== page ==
of the most important principles, since security need to be pervasive through
the system, security system is normally placed in distributed system.

                                                                                                                                        
V.    Google
File System10

 

Google file system is a highly scalable,
distributed file system on expensive commodity hardware that provide fault
tolerance and high aggregate performance and it delivers high aggregate
performance to many clients.

The design has been driven by observation
of our application workloads, and technological environment, both current and anticipated,
that reflect a marked department from some earlier file system assumptions.
This has led to reexamine traditional choices and explore radically different
design points. The file system has successfully met the google storage platform
for the generation and processing of data. The largest cluster of data provides
hundred of terabytes of storage across thousand of disks on over a thousand
machines, and its concurrently accessed by hundreds of clients. GFS is one of
the most successful example of real-time application of distributed system.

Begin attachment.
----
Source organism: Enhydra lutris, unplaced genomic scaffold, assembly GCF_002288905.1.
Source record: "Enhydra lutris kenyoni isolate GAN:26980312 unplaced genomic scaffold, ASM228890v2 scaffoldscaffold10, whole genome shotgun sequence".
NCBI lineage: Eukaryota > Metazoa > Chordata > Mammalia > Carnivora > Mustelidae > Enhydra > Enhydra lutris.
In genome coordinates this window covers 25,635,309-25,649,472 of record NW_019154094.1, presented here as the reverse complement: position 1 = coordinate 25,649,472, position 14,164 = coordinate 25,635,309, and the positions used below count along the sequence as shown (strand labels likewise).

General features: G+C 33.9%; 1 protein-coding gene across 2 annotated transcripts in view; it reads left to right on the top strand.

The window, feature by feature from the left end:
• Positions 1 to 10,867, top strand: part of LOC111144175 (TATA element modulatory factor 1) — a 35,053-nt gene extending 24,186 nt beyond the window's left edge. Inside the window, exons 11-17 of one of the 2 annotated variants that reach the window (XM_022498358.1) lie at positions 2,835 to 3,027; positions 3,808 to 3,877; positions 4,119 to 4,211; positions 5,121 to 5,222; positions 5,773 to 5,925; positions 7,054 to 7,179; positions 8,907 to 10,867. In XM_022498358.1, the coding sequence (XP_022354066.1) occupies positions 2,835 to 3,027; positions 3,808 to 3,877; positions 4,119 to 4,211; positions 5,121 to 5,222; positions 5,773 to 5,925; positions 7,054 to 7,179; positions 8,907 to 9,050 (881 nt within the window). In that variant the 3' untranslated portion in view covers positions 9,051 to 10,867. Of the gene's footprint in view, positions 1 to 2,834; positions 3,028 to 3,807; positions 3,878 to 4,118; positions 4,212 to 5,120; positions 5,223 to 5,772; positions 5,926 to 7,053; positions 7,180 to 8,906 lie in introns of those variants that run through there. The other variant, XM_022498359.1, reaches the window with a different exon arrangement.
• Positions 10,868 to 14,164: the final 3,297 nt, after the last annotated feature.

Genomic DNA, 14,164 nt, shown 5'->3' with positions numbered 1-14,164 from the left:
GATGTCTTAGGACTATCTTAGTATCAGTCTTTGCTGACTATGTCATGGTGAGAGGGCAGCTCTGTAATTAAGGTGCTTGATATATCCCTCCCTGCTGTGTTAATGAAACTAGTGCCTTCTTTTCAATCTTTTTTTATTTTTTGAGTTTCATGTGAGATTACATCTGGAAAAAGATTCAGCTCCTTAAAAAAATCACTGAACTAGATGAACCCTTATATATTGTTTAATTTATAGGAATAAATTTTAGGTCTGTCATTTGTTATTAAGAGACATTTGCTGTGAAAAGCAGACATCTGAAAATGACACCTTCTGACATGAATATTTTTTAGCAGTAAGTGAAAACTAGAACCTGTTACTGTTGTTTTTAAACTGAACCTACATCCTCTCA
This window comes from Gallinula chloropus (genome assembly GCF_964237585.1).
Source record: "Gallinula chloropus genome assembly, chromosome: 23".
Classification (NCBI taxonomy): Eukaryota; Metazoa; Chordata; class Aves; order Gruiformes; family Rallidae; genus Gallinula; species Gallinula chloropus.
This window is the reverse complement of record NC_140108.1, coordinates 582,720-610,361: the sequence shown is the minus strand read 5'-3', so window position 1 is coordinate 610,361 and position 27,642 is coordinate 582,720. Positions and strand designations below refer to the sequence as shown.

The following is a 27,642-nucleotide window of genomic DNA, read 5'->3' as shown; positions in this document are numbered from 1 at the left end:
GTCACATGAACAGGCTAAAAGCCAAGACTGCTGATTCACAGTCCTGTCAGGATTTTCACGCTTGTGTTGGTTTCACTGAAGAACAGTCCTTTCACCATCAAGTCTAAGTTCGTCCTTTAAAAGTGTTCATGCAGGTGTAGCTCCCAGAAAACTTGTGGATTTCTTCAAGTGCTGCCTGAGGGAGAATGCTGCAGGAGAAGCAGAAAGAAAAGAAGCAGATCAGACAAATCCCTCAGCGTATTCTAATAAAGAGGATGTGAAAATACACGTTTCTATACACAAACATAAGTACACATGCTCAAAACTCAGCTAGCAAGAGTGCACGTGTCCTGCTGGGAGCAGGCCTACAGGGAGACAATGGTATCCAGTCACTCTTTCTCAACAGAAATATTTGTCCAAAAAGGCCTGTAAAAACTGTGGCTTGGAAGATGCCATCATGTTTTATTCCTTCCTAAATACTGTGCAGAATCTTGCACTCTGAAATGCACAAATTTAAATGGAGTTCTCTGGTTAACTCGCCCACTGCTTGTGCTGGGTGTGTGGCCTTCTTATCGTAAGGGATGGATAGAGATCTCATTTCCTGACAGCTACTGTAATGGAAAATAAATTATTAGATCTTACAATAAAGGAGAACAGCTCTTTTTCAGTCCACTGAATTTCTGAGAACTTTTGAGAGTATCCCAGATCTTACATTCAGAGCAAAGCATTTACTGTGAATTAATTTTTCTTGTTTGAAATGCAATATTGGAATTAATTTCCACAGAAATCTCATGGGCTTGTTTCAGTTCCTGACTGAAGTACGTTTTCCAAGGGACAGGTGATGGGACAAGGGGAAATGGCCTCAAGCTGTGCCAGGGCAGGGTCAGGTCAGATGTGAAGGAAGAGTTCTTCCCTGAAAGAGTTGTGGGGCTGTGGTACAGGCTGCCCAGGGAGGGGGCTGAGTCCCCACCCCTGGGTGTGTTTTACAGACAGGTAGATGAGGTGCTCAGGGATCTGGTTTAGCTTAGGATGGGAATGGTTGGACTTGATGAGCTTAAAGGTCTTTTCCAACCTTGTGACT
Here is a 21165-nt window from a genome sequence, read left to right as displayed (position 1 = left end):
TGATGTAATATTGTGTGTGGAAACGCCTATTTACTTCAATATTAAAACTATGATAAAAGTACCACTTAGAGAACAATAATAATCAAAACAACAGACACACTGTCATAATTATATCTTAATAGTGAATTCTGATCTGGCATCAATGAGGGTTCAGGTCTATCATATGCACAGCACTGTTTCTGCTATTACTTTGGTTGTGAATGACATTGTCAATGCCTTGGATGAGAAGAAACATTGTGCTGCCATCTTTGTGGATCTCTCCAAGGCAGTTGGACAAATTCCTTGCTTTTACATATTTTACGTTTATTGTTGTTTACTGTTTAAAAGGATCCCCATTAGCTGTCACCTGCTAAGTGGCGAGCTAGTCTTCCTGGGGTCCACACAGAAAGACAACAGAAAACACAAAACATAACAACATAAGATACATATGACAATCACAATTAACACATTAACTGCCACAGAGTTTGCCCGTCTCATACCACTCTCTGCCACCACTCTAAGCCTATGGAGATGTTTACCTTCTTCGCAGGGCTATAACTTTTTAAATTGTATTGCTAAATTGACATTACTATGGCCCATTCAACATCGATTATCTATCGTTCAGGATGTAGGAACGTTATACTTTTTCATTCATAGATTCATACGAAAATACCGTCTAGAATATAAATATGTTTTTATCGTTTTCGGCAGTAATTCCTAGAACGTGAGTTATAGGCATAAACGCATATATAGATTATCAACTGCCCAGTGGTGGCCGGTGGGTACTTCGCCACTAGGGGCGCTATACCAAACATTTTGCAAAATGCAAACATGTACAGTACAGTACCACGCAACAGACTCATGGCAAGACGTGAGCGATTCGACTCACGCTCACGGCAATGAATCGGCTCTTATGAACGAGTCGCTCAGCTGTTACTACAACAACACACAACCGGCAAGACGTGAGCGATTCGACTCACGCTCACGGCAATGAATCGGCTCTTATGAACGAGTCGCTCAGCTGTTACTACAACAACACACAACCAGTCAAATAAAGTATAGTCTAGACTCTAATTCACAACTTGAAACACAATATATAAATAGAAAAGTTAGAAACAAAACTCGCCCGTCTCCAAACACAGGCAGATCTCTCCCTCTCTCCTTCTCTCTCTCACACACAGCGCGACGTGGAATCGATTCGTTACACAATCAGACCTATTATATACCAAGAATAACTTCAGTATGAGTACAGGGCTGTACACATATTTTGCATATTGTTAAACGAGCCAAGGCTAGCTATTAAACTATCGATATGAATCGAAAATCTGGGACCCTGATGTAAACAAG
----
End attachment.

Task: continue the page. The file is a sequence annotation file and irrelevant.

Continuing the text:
With very high percentage of fault tolerance.

 

 

 

 

 

Fig-II Architecture
of Google File System11

A GFS cluster
consists of a single master and multiple chunk-servers and is accessed by
multiple clients. The basic analogy of GFS is master maintains the metadata,
client contact the master and retrieves the metadata about chunks that are
stored in chunk server next time, client directly contact to the chunk-server
Fig II is Describing the same. Each of these is typically a commodity Linux
machine running a user-level server process. Files are divided into fixed-size
chunks. Each chunk is identified by an immutable and globally unique 64 bit
chunk handle assigned by the master at the time of chunk creation. Chunk-servers
store chunks on local disks as Linux files and read or write chunk data
specified by a chunk handle and byte range. For reliability, each chunk is
replicated on multiple chunk-servers. By default, three replicas are stored,
though users can designate different replication levels for different regions
of the file namespace.

The master
maintains all file system metadata. This includes the namespace, access control
information, the mapping from files to chunks, and the current locations of